GPOYWhatever

I went to buy American Slang from Easy Street records today, but they were sold out. “Oh, that’s OK,” I said, but they responded, “No, it’s not OK. We had a problem with our supplier.” So they gave me a $2 voucher and promised me the record would be in tomorrow.

I’m wearing a Hold Steady shirt in this photograph, and carrying the Gaslight Anthem postcards they gave me in lieu of the album, which is useful because it lets me tell you about the difference between the Hold Steady and the Gaslight Anthem. They’re both fairly similar bands, you know. Playing anachronistic rock ‘n’ roll with a deep respect for the heroes of yesterday, particularly the one hero to rule them all, Bruce Springsteen.

Both Hold Steady and Gaslight Anthem sing, always, songs about girls, but more importantly they sing songs about being around music. But they sing about music differently, and herein lies the distinction. The Hold Steady sings about being around music: shows, concerts, scenes and scene girls. Their references concern conversation about bands between devotees. It’s fascinating because we, the audience, recognize our own discussions in Craig Finn’s words.

The Gaslight Anthem, on the other hand, sings songs about music itself. The band’s borrowed lyrics, its easy slippage between the everyday and the lyrical, speaks directly to the experience of listening to music. This is a band about not the moshing crowd but instead the revolving 45. Lead singer Brian Fallon sings about Miles Davis and Tom Petty and Adam Duritz (!?) and, of course, Bruce Springsteen. And Fallon sings about girls, too. Finding girls in those songs and understanding girls through those songs.

The Hold Steady sings about girls as well. Their girls are girls out at the parties and the shows; the girls on the scene. Does this make Craig Finn’s girls more real than Brian Fallon’s imagined musical girls? Maybe. But Fallon knows girls too, and perhaps Finn’s are as much an imagined, romantic ideal as Fallon’s are.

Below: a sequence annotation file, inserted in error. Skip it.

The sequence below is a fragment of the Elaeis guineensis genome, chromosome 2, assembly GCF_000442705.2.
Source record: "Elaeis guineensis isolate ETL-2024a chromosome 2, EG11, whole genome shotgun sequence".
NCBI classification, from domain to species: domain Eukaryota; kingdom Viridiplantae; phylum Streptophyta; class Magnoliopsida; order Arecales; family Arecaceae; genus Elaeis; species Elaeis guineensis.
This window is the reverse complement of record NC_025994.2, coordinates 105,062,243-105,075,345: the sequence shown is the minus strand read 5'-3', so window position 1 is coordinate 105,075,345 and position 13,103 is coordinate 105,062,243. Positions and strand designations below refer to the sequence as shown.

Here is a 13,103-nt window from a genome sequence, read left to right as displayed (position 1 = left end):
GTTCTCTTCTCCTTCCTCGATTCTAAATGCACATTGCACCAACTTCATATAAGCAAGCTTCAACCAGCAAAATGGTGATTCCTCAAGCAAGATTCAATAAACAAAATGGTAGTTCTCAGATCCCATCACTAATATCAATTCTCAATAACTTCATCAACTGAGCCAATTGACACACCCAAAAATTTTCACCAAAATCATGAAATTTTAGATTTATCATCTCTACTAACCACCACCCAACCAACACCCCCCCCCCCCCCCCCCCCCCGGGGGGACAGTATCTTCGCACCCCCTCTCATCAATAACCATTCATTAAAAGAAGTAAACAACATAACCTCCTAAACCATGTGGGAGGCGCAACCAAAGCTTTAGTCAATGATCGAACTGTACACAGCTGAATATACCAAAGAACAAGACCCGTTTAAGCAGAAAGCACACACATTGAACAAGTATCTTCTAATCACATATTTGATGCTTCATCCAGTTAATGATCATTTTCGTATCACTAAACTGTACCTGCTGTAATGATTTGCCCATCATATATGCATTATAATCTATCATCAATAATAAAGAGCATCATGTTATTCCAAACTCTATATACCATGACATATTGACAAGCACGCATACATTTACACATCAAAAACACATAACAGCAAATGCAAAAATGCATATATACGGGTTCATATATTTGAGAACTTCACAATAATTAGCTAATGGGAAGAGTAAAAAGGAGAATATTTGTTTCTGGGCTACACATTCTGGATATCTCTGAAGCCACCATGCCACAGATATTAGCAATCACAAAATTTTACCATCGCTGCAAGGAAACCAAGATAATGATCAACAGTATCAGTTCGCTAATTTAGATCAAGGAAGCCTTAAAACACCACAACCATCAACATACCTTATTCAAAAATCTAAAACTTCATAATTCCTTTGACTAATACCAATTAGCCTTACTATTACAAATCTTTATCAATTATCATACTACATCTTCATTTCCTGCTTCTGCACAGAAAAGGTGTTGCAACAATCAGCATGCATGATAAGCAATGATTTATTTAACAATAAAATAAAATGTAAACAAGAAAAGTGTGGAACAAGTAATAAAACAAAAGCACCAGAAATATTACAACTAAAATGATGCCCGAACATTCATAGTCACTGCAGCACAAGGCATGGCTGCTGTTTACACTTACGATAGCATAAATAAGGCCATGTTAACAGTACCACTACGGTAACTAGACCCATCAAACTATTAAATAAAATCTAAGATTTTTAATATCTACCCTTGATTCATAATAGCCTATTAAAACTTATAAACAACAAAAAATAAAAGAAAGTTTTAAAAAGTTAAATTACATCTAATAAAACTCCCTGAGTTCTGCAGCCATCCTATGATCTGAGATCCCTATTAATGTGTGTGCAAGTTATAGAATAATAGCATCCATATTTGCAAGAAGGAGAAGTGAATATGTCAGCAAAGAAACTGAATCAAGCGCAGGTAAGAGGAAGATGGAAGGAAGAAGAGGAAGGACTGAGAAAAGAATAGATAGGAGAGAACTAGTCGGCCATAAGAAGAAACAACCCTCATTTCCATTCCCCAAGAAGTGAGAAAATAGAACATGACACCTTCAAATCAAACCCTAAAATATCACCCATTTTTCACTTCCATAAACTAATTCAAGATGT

Because don’t all boys have imagined, romantic ideas of girls? Doesn’t everyone have an ideal? Isn’t the struggle in pop music always about the gap between idealized imagined girls and real girls, better and worse than you might have imagined?


Top Ten Things About Katy Perry’s Video for “California Gurls”

01. I’ve already said I love “California Gurls” for the way it engages with popular mythological representations of California, so I’m disappointed the video ignores all that and does some weird shit in the Land of Chocolate.

02. Perry touches some snakes and then all of a sudden she’s naked. I wish I were thirteen so I’d have a chance to reveal to someone what this really means.

03. Having just a brother, I’d only received second hand information about where girls come from. I’d been told they were birthed from women, or possibly delivered by storks, but I’m thankful to ”California Gurls” for informing me that girls actually are produced fully formed in hermetically sealed packaging, waiting for a savior to release them into their proper state of vibrant innocent vitality.

04. Girl Scouts are sexy and will eat you alive.

05. Snoop “Murder Was the Case” Dogg is threatening because he leads an army of Gummi Bears characterized by a fondness for rude gestures.

06. Katy Perry’s breasts have a bizarre anatomical idiosyncrasy that allow them to be connected to whipped cream dispensers. This renders Perry’s breast milk, in whipped form, lethal to Gummi Bears and incapacitating to Snoop Doggs.

07. I’d never been attracted to Perry before this video, but um.

08. As Sean Fennessey pointed out:

[Producer Dr.] Luke seems to be attracted to strong women who are also self-effacing goofballs … When she emerged, Perry seemed to embody the body-as-weapon ideology, acting pouty and dressing scandalously (if still goofily) while singing about kissing girls. But with Luke’s guidance, Perry’s sexiness began to play as mostly a ruse, as plastic as the inflatable fruit that checkered the stage during her live performances. Her biggest hits are post-sex. She’s since emerged as the goofiest of the bunch—the truest product of a svengali who prizes personality over provocation— a fact confirmed by her recent choice of beau, the self-involved British comedian Russell Brand. 

Look at the way Perry lolls coquettishly across the cloud, a determined performer of poised female sexuality except, oh, oops, the cloud turned out to be made of cotton candy and she just had to eat some of it. Oops. How silly of her.

09. When Snoop’s incapacitated, his captors bury him up to his neck in sherbet or something and turn him into David Lee Roth. This is different to Snoop’s prior state because he’s now buried up to his neck in sherbet.

10. This is probably better than whatever wins the Best Picture Oscar next year.